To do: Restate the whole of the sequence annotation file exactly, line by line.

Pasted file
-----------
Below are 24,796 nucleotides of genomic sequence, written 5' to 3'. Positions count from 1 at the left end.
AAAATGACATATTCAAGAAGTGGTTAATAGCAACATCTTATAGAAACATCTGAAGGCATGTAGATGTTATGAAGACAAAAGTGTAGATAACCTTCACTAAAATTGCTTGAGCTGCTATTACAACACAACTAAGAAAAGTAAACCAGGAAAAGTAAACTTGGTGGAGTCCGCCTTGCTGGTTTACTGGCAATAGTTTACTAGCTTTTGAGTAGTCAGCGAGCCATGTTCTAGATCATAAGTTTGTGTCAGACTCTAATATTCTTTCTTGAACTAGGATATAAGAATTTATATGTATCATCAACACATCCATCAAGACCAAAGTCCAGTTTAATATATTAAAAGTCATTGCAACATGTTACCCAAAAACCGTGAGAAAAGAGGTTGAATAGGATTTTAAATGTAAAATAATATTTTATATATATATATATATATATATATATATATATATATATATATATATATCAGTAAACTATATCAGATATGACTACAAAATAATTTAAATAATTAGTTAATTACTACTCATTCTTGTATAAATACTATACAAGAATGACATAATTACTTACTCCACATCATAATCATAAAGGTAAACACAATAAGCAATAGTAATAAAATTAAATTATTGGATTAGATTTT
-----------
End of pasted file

Below are 24,796 nucleotides of genomic sequence, written 5' to 3'. Positions count from 1 at the left end.
AAAATGACATATTCAAGAAGTGGTTAATAGCAACATCTTATAGAAACATCTGAAGGCATGTAGATGTTATGAAGACAAAAGTGTAGATAACCTTCACTAAAATTGCTTGAGCTGCTATTACAACACAACTAAGAAAAGTAAACCAGGAAAAGTAAACTTGGTGGAGTCCGCCTTGCTGGTTTACTGGCAATAGTTTACTAGCTTTTGAGTAGTCAGCGAGCCATGTTCTAGATCATAAGTTTGTGTCAGACTCTAATATTCTTTCTTGAACTAGGATATAAGAATTTATATGTATCATCAACACATCCATCAAGACCAAAGTCCAGTTTAATATATTAAAAGTCATTGCAACATGTTACCCAAAAACCGTGAGAAAAGAGGTTGAATAGGATTTTAAATGTAAAATAATATTTTATATATATATATATATATATATATATATATATATATATATATATATATCAGTAAACTATATCAGATATGACTACAAAATAATTTAAATAATTAGTTAATTACTACTCATTCTTGTATAAATACTATACAAGAATGACATAATTACTTACTCCACATCATAATCATAAAGGTAAACACAATAAGCAATAGTAATAAAATTAAATTATTGGATTAGATTTT